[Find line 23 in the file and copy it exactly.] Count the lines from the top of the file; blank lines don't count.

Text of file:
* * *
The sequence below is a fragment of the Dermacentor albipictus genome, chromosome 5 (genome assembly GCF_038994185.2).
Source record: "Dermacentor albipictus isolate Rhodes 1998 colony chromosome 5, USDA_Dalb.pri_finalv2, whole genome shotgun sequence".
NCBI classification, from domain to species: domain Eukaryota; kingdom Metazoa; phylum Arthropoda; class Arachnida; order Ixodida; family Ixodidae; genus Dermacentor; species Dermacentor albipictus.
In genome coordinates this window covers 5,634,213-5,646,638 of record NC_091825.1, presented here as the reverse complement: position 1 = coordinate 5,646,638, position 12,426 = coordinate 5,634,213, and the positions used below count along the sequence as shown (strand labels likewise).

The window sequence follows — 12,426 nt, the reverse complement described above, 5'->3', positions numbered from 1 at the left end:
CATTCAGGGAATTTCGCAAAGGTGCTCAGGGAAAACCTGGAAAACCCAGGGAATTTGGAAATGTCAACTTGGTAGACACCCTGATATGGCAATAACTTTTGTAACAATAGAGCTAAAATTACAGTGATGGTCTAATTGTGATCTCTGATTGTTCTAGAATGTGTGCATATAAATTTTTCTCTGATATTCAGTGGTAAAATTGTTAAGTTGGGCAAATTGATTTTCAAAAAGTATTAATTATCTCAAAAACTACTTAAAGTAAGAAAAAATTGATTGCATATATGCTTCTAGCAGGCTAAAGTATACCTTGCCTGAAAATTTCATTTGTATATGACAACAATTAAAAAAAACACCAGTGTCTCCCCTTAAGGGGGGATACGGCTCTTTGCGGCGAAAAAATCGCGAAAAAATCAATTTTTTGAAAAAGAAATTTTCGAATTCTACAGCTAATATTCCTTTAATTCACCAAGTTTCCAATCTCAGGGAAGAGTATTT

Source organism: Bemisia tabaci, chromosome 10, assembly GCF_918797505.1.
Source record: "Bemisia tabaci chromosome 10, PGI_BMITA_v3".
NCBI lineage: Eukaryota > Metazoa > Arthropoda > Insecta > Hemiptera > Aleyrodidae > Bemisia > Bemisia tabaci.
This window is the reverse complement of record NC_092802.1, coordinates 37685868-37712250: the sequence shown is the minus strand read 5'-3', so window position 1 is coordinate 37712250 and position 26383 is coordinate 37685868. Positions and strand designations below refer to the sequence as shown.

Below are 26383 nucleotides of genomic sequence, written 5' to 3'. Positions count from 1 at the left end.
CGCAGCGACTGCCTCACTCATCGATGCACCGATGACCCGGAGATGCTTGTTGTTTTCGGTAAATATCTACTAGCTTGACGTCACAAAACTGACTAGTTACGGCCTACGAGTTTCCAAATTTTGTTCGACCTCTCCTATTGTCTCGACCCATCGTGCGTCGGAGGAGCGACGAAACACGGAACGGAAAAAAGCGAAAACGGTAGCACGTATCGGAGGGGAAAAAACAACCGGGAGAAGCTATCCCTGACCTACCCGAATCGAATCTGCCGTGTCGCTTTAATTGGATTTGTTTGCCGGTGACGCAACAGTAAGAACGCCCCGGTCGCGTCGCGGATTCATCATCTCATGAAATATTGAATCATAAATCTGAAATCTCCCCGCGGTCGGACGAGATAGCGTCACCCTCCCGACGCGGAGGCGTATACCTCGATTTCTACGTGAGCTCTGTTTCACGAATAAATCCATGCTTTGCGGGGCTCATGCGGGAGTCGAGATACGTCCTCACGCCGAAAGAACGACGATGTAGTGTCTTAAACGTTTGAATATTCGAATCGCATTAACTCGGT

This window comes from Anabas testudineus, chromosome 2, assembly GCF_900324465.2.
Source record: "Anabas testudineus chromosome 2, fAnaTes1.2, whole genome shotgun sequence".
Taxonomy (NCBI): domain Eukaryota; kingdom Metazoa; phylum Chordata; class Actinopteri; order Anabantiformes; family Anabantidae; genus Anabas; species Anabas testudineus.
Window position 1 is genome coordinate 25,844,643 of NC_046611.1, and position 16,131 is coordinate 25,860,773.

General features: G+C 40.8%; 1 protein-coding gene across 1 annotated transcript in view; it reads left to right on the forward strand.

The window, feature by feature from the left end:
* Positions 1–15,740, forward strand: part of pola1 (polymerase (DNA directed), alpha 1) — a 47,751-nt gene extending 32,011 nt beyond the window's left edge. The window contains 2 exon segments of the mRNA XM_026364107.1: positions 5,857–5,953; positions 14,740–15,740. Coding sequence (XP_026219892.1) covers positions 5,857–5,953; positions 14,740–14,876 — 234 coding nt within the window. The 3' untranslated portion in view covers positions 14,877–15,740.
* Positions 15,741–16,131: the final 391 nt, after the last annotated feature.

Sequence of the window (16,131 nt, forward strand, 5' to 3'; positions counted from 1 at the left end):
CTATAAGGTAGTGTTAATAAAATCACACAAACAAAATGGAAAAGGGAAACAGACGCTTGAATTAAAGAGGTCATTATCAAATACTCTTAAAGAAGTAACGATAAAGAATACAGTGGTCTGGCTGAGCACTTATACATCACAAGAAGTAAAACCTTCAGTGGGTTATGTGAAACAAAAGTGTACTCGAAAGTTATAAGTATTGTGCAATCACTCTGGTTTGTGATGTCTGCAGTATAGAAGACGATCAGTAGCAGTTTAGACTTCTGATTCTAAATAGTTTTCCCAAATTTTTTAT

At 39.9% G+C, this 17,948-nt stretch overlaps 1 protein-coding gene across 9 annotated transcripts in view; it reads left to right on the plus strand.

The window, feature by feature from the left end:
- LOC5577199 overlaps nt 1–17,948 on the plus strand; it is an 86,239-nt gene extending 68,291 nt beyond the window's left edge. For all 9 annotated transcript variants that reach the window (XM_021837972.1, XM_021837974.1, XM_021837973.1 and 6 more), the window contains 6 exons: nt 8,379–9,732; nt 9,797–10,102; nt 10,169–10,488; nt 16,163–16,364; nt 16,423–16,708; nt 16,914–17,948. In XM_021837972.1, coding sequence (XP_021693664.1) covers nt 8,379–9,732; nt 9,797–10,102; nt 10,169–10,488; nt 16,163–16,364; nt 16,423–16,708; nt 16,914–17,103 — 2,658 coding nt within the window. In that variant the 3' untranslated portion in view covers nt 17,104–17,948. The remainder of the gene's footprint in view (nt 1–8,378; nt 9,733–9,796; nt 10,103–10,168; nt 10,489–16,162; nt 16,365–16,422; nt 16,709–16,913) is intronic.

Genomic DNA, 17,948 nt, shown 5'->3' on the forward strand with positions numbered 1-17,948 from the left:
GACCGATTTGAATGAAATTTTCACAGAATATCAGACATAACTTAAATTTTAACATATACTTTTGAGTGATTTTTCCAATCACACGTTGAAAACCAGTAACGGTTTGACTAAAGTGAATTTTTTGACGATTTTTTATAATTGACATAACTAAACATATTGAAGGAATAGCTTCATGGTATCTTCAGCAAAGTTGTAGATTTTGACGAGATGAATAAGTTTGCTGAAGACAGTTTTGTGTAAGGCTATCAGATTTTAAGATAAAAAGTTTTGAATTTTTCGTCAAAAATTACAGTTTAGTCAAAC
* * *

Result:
At 39.9% G+C, this 17,948-nt stretch overlaps 1 protein-coding gene across 9 annotated transcripts in view; it reads left to right on the plus strand.